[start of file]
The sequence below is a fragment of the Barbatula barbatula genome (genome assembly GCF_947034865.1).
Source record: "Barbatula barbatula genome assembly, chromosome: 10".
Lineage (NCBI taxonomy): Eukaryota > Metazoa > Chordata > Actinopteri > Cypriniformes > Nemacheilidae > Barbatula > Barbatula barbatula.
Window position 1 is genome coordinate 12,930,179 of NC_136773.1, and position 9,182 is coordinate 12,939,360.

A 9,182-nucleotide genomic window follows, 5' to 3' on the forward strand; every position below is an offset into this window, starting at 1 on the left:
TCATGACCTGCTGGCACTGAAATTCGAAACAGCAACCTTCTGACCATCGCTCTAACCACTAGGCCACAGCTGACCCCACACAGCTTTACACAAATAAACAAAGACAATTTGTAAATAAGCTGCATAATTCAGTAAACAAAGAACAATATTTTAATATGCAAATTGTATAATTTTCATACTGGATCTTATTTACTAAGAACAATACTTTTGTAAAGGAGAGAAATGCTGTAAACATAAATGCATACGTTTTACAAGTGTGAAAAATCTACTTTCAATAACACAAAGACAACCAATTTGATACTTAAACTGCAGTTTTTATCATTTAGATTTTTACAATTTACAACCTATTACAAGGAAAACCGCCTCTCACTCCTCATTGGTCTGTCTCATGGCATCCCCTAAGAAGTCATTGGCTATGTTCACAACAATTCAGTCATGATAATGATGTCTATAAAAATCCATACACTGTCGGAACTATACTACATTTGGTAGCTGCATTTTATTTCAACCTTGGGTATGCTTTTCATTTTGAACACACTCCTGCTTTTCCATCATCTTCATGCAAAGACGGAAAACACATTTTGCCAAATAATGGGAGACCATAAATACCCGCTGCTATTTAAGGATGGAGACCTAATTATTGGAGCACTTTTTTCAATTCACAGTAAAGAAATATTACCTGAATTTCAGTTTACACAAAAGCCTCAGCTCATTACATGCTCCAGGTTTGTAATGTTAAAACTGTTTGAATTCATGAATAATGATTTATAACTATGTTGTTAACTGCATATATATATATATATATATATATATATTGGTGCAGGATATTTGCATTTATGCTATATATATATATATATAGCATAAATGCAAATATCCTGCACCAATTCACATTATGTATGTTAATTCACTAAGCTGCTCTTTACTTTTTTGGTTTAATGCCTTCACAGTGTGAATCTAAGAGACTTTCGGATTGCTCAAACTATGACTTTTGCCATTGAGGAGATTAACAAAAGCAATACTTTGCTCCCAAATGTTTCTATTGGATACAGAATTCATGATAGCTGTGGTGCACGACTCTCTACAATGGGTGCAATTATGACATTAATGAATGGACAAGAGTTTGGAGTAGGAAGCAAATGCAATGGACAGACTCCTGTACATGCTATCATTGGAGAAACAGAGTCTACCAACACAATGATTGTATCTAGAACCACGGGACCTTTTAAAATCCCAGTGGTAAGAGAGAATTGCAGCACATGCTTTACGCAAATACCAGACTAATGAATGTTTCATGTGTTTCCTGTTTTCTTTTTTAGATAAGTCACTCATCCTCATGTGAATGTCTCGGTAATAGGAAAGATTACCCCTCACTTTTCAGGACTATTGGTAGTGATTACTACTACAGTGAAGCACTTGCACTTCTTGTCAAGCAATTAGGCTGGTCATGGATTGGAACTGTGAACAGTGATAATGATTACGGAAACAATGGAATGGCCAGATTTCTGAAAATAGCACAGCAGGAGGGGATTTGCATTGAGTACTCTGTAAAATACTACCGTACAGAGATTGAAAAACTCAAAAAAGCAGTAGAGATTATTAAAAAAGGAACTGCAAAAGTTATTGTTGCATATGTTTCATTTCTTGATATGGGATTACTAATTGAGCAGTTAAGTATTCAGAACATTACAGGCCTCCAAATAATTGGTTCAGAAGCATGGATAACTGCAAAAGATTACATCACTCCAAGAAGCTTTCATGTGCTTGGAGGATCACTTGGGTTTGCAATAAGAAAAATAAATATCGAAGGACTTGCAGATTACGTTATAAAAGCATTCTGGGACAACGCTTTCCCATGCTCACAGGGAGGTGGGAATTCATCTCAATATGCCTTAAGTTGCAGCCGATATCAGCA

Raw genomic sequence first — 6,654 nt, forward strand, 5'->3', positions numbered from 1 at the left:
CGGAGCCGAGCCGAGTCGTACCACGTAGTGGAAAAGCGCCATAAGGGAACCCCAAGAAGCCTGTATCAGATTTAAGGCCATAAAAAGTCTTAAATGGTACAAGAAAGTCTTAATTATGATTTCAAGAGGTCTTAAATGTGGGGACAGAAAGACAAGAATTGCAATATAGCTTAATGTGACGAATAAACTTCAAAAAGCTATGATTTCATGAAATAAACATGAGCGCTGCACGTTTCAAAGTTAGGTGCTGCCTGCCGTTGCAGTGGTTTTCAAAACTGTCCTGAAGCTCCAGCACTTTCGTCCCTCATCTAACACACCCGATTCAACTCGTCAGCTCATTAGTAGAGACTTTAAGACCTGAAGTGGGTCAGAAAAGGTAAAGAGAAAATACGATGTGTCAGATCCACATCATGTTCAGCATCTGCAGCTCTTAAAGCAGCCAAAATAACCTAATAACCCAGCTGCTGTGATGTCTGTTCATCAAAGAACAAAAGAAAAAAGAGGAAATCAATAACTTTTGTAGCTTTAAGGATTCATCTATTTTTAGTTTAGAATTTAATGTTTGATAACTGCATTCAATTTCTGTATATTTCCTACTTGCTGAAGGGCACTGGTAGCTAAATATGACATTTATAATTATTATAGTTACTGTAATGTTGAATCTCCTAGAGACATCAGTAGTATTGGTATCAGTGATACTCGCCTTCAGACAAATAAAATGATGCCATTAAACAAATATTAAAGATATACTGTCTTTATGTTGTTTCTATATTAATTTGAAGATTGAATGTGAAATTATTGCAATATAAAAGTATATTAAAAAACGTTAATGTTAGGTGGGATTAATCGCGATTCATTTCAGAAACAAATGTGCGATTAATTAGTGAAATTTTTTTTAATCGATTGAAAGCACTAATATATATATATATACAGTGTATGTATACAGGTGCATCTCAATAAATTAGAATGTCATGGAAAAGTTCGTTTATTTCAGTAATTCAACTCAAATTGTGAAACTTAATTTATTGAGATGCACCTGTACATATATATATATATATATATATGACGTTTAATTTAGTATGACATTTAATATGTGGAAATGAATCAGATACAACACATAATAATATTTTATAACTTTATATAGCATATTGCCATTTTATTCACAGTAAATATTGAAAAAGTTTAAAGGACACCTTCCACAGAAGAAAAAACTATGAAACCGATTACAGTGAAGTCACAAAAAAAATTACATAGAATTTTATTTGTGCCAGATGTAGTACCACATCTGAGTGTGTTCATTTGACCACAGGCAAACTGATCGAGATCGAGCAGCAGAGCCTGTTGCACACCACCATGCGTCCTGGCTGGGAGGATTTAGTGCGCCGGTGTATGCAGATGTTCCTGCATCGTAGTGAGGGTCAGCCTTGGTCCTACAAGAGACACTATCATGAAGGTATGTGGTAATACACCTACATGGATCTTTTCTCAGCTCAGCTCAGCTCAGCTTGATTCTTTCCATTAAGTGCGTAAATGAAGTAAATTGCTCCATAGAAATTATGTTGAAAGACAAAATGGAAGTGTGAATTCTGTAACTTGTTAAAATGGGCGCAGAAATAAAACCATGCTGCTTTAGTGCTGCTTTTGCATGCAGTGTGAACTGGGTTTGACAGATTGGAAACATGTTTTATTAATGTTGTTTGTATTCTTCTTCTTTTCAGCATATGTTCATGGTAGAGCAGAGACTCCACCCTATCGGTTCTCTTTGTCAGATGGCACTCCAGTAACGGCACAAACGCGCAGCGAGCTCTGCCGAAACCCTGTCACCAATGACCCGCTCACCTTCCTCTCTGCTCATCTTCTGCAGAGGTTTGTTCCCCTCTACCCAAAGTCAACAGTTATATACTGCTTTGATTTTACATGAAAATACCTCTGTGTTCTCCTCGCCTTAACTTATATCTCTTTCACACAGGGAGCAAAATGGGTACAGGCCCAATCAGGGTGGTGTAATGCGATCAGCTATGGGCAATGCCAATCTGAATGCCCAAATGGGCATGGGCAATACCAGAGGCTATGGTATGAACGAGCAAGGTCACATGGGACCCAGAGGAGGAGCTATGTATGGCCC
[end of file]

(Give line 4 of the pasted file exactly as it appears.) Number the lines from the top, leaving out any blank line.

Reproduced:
Window position 1 is genome coordinate 12,930,179 of NC_136773.1, and position 9,182 is coordinate 12,939,360.